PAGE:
Rebecca Hersher Rebecca Hersher is a reporter on NPR's Science Desk.
Rebecca Hersher at NPR headquarters in Washington, D.C., July 25, 2018. (photo by Allison Shelley) (Square)
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Rebecca Hersher

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Rebecca Hersher at NPR headquarters in Washington, D.C., July 25, 2018. (photo by Allison Shelley)
Allison Shelley/NPR

Rebecca Hersher

Reporter, Science Desk

Rebecca Hersher (she/her) is a reporter on NPR's Science Desk, where she reports on outbreaks, natural disasters, and environmental and health research. Since coming to NPR in 2011, she has covered the Ebola outbreak in West Africa, embedded with the Afghan army after the American combat mission ended, and reported on floods and hurricanes in the U.S. She's also reported on research about puppies. Before her work on the Science Desk, she was a producer for NPR's Weekend All Things Considered in Los Angeles.

Hersher was part of the NPR team that won a Peabody award for coverage of the Ebola epidemic in West Africa, and produced a story from Liberia that won an Edward R. Murrow award for use of sound. She was a finalist for the 2017 Daniel Schorr prize; a 2017 Pulitzer Center on Crisis Reporting fellow, reporting on sanitation in Haiti; and a 2015 NPR Above the Fray fellow, investigating the causes of the suicide epidemic in Greenland.

Prior to working at NPR, Hersher reported on biomedical research and pharmaceutical news for Nature Medicine.

Story Archive

Part of a destroyed mobile home park is pictured in the aftermath of Hurricane Ian in Fort Myers Beach, Florida on September 30, 2022. GIORGIO VIERA/AFP via Getty Images hide caption

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GIORGIO VIERA/AFP via Getty Images

Hurricane Ian left debris in Punta Gorda, Fla., after it made landfall. Storms like Ian are more likely because of climate change. Ricardo Arduengo/AFP via Getty Images hide caption

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Ricardo Arduengo/AFP via Getty Images

Climate change makes storms like Ian more common

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Families gather in a playground with a splash pad and swings in Philadelphia's Fairmount Park. Philadelphia has multiple projects underway to make this and other large parks in the city more resilient to heat and other effects of climate change. Ryan Kellman/NPR hide caption

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Ryan Kellman/NPR

People wait in line for food in Sindh province, Pakistan, on Sept. 19, 2022. The province was one of the hardest hit by recent deadly floods. A new analysis confirms that climate change likely helped cause the disaster. Pervez Masih/AP hide caption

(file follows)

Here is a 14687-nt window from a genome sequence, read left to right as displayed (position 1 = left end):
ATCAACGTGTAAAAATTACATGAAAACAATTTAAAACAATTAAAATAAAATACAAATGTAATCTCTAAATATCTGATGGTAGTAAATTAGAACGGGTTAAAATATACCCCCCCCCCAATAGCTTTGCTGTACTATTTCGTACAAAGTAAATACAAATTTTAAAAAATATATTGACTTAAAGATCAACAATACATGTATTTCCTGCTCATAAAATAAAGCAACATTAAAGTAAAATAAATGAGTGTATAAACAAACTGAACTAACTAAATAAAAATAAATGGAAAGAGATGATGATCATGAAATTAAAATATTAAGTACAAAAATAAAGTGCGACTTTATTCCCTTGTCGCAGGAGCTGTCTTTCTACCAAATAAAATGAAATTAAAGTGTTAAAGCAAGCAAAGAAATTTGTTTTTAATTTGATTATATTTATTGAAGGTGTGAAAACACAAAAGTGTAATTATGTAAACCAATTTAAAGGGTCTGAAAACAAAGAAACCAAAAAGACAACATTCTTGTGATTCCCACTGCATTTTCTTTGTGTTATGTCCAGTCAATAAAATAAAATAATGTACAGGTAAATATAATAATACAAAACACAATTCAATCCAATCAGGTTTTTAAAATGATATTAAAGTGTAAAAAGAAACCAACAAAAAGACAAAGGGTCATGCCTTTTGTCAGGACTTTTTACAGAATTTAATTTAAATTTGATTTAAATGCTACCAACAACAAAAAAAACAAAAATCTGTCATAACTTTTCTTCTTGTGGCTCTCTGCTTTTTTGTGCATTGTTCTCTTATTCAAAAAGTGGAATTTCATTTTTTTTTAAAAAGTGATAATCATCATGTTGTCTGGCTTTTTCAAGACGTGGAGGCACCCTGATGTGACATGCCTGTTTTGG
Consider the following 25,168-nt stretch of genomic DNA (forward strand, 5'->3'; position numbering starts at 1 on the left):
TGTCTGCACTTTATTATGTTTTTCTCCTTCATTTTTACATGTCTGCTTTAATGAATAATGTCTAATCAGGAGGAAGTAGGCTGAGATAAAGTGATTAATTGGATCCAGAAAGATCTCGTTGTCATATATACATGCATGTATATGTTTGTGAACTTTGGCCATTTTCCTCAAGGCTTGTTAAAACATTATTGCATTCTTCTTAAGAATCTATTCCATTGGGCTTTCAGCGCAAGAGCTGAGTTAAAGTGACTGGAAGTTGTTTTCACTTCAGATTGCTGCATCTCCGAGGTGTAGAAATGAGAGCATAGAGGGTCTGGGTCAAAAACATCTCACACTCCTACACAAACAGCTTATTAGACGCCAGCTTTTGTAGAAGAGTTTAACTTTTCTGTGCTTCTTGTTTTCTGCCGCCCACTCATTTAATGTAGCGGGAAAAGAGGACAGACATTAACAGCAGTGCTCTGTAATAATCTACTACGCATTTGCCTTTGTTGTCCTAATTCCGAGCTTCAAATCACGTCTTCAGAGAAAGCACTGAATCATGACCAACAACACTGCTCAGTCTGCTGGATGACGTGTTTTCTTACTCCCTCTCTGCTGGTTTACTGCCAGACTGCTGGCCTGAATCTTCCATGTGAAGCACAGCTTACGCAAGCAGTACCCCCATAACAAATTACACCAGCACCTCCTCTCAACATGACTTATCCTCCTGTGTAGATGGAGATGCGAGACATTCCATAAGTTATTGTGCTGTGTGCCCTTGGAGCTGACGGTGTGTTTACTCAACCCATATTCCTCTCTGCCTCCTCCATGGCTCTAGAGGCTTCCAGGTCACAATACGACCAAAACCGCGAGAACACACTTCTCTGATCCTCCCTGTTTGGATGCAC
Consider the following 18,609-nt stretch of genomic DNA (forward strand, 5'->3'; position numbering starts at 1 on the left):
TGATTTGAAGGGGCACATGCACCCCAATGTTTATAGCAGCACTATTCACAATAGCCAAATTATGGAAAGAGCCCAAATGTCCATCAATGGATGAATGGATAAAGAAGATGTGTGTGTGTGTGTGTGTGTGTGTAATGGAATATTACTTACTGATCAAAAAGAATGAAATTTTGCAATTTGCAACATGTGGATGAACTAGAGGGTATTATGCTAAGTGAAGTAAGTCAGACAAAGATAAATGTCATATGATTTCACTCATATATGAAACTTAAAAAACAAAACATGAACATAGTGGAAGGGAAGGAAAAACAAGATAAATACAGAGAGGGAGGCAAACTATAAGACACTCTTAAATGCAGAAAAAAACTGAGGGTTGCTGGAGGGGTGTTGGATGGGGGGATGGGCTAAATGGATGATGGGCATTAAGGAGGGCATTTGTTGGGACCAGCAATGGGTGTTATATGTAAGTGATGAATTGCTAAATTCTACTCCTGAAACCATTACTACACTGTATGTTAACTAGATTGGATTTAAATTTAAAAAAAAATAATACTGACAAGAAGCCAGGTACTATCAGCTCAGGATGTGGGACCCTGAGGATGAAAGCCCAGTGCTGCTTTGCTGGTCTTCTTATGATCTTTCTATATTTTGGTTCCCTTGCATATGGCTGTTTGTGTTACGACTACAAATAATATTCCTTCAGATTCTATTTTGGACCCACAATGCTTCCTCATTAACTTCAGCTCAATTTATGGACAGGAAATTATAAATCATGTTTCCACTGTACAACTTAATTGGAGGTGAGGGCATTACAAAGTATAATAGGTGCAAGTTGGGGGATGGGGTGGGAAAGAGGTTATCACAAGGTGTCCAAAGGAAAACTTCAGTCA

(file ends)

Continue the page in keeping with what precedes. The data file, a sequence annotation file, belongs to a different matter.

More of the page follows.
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Pervez Masih/AP

Flooding in Ocean City, N.J. in October 2020. Thousands of coastal cities around the world are already dealing with rising sea levels, and face catastrophic sea level rise if global warming triggers runaway ice melt. Wayne Parry/AP hide caption

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Wayne Parry/AP

Humans must limit warming to avoid climate tipping points, new study finds

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Adapting parks to keep them functional as the climate changes

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City parks can be wild and remote, even if they're in the backyard. Here, early morning hikers rest before walking down Piestewa Peak, one of many mountainous city parks in Phoenix. "There's, like, a 5 million-person city right there. And then you turn out here, and you could be in the high desert," says Claire Miller, a longtime park supervisor in Phoenix. Ryan Kellman/NPR hide caption

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Ryan Kellman/NPR

Do animals sweat? Here's a poem to answer that question

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The new law meant to fix environmental injustices is far from equitable, critics say

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A line of petrochemical facilities in St. Charles Parish, La., in 2018. Many people who live near industrial sites, and who are exposed to dangerous pollution, fear that the Inflation Reduction Act will deepen existing environmental inequalities. Gerald Herbert/AP hide caption

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Gerald Herbert/AP

Temperatures in Longyearbyen, Norway above the Arctic Circle hit a new record above 70 degrees Fahrenheit in July 2020. The Arctic has warmed nearly four times faster than the planet as a whole since 1979, a new study finds. Sean Gallup/Getty Images hide caption

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Sean Gallup/Getty Images

The Arctic is heating up nearly four times faster than the whole planet, study finds

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Heat advisories have been issued throughout central Texas this week. Brandon Bell/Getty Images hide caption

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Climate Change Is Tough On Personal Finances

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